From “Jewish Memory” to Jewish History

Two Perspectives

in The Journal of Jewish Thought and Philosophy
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In his influential Zakhor: Jewish History and Jewish Memory, Yosef Hayim Yerushalmi analyzed brilliantly the transition in Jewish conceptions of Jewish history from premodern to modern times. The present paper discusses a number of alternative perspectives on this transition. Yerushalmi argued convincingly the importance of the traditional conception of Jewish history, which he labeled “Jewish memory,” for Jewish survival. This paper challenges the terminology, agrees with the role played by the traditional Jewish thinking in Jewish survival, and emphasizes the premodern circumstances that made the traditional thinking so vital and effective. With respect to modern conceptions of Jewish history, which Yerushalmi associates with Jewish history writing, this paper argues that an examination of the circumstances of modernity reveals the creativity of this altered view of the Jewish past and the ways in which it in turn has fostered Jewish survival in the face of radically new challenges.

References

1

Note especially Amos Funkenstein, Perceptions of Jewish History (Berkeley: University of California Press, 1993); David N. Myers, Reinventing the Jewish Past: European Jewish Intellectuals and the Zionist Return to History (New York: Oxford University Press, 1995); Elisheva Carlebach, John M. Efron, and David N. Myers, eds., Jewish History and Jewish Memory: Essays in Honor of Yosef Hayim Yerushalmi (Hanover, nh: Brandeis University Press, 1998); David N. Myers and David Ruderman, eds., The Jewish Past Revisited: Reflections on Modern Jewish Historians (New Haven, ct: Yale University Press, 1998); Shmuel Feiner, Haskalah and History: The Emergence of a Modern Jewish Historical Consciousness, trans. Chaya Naor and Sondra Silverston (Oxford: Littman Library of Jewish Civilization, 2004); Andreas Gotzmann and Christian Wiese, eds., Modern Judaism and Historical Consciousness: Identities, Encounters, Perspectives (Leiden: Brill, 2007); and Michael Brenner, Prophets of the Past: Interpreters of Jewish History, trans. Steven Rendall (Princeton, nj: Princeton University Press, 2010).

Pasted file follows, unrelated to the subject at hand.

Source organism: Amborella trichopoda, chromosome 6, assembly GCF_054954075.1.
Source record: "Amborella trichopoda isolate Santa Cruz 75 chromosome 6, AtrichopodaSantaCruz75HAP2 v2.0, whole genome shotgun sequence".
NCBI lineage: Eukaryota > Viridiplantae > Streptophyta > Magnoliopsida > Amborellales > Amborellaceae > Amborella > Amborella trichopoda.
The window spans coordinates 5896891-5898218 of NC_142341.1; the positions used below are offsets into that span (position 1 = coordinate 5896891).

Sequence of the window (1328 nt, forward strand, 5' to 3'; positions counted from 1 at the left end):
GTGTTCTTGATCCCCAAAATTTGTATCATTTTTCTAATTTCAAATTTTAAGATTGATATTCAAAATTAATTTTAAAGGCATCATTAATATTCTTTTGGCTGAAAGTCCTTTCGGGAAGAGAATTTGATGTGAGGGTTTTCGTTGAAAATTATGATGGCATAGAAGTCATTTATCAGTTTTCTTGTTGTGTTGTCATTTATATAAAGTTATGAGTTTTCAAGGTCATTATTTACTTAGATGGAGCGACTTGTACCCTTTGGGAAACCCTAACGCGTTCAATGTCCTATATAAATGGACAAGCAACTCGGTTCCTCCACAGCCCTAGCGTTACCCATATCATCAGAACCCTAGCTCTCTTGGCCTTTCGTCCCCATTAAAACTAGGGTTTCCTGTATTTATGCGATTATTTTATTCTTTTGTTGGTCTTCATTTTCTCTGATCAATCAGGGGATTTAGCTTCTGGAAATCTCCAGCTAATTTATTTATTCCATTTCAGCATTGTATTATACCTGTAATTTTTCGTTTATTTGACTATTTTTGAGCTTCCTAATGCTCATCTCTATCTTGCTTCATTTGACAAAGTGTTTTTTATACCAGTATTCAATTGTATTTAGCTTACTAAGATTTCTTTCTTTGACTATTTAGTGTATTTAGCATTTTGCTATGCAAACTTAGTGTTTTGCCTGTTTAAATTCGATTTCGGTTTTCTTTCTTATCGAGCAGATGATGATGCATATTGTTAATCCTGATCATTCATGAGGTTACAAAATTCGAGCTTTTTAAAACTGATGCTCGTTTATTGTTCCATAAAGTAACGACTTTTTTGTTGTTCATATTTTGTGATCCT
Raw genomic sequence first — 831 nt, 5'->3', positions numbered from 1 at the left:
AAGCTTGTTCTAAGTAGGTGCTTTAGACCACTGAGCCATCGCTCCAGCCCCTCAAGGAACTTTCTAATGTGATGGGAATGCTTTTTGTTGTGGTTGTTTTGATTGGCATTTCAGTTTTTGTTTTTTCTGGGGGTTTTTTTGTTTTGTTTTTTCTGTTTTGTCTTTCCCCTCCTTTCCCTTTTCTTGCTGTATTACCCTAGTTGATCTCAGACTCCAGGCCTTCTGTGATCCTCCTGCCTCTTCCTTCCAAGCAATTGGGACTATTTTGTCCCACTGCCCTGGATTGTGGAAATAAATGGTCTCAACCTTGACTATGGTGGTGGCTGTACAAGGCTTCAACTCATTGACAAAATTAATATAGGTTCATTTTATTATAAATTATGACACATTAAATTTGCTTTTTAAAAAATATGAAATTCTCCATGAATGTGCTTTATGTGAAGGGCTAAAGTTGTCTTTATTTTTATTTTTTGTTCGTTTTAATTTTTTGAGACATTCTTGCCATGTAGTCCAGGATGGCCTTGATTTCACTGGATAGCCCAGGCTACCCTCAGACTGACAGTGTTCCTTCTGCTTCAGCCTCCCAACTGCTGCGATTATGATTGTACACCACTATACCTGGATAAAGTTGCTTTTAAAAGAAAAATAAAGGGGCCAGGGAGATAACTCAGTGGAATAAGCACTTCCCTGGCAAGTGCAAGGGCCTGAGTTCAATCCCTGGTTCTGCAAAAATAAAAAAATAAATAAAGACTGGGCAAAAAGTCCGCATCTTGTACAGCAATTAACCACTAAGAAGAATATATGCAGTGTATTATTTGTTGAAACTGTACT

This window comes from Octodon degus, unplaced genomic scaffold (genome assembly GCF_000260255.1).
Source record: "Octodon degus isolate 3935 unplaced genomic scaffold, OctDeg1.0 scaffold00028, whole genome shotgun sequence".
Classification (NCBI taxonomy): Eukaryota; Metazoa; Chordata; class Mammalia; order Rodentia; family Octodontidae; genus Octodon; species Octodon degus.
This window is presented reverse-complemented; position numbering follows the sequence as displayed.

2

Yosef Hayim Yerushalmi, Zakhor: Jewish History and Jewish Memory (Seattle: University of Washington Press, 1982). There were two subsequent editions of this important study, but they introduced no significant changes in the text itself.

4

Ibid., 6.

7

Ibid., 8. Note the elegance of this Yerushalmi formulation. This elegance characterizes the book in its entirety.

8

Ibid., 5.

10

Ibid., 81.

11

Ibid., 85.

12

Ibid., 86.

14

Yerushalmi, Zakhor, 93.

15

Ibid., 94.

17

Ibid., 95.

18

Ibid., 96.

24

Ibid., 108.

26

Ibid., 110.

27

Ibid., 111. The third passage speaks of three instances when the Torah was lost and then restored. Once again, the focus is the Law.

29

Ibid., 116.

31

Robert Chazan, The Jews of Medieval Western Christendom, 1000–1500 (Cambridge: Cambridge University Press, 2006).

32

Robert Chazan, Reassessing Jewish Life in Medieval Europe (Cambridge: Cambridge University Press, 2010).

39

Yerushalmi, Zakhor, 85.

41

Yerushalmi, Zakhor, 84–85.

42

Ibid., 96.

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